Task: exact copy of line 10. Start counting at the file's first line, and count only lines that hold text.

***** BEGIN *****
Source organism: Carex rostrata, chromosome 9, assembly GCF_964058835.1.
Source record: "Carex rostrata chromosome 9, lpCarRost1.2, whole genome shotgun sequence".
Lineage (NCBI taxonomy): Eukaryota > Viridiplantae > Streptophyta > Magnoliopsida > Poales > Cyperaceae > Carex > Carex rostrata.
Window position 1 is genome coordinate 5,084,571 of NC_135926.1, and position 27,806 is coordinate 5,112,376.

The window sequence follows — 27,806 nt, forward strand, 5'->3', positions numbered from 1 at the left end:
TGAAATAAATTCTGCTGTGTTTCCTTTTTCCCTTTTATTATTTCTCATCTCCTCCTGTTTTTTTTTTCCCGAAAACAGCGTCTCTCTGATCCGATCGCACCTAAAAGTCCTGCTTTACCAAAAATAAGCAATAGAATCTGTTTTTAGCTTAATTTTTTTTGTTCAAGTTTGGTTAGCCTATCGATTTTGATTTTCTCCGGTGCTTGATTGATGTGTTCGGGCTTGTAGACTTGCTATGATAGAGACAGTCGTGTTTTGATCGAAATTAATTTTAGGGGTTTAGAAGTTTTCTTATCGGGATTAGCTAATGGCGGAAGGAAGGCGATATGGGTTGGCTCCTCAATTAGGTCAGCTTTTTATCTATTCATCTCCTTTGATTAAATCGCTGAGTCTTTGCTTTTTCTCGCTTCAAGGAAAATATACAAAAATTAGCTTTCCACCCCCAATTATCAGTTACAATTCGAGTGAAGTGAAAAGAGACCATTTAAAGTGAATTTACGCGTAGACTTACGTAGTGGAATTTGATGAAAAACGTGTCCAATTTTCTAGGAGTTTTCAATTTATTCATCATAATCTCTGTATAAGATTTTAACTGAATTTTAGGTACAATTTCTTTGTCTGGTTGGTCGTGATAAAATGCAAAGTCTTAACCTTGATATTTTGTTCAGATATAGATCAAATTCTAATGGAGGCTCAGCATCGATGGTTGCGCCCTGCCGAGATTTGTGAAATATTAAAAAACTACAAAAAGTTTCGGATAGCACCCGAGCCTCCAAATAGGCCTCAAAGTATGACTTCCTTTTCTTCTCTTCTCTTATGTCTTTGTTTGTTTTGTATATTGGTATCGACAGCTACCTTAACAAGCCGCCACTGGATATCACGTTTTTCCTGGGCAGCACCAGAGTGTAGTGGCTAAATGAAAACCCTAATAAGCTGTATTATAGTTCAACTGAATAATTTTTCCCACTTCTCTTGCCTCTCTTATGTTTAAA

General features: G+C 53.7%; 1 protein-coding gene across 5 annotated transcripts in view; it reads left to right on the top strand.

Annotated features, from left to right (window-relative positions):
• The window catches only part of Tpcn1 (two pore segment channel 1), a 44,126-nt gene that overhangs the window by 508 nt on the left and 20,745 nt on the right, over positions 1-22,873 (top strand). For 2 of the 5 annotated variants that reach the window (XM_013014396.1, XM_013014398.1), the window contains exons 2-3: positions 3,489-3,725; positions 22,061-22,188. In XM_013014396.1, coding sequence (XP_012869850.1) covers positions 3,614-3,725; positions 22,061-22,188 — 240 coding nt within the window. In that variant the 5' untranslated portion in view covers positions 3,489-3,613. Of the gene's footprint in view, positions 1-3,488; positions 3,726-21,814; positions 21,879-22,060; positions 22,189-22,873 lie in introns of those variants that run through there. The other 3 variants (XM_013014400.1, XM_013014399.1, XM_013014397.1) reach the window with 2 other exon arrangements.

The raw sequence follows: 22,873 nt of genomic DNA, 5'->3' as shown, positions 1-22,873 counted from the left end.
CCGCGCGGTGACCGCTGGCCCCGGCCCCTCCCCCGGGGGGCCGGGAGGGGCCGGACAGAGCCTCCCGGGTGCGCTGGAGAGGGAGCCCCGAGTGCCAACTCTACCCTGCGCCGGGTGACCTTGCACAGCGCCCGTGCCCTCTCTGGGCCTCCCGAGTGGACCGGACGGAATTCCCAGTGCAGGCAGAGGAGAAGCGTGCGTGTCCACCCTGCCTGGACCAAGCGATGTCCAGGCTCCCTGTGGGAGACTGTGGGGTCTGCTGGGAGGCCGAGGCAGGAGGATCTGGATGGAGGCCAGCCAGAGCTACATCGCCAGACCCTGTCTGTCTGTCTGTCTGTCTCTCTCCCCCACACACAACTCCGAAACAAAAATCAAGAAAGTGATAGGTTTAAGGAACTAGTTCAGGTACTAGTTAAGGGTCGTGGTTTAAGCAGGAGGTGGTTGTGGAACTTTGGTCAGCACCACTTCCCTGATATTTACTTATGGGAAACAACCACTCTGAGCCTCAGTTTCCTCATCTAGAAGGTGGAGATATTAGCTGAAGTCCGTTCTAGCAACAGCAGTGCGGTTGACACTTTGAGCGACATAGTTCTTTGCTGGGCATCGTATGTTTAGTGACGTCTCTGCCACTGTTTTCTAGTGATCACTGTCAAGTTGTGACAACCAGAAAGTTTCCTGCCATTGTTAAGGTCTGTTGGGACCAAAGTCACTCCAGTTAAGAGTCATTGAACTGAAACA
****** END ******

The raw sequence follows: 22,873 nt of genomic DNA, 5'->3' as shown, positions 1-22,873 counted from the left end.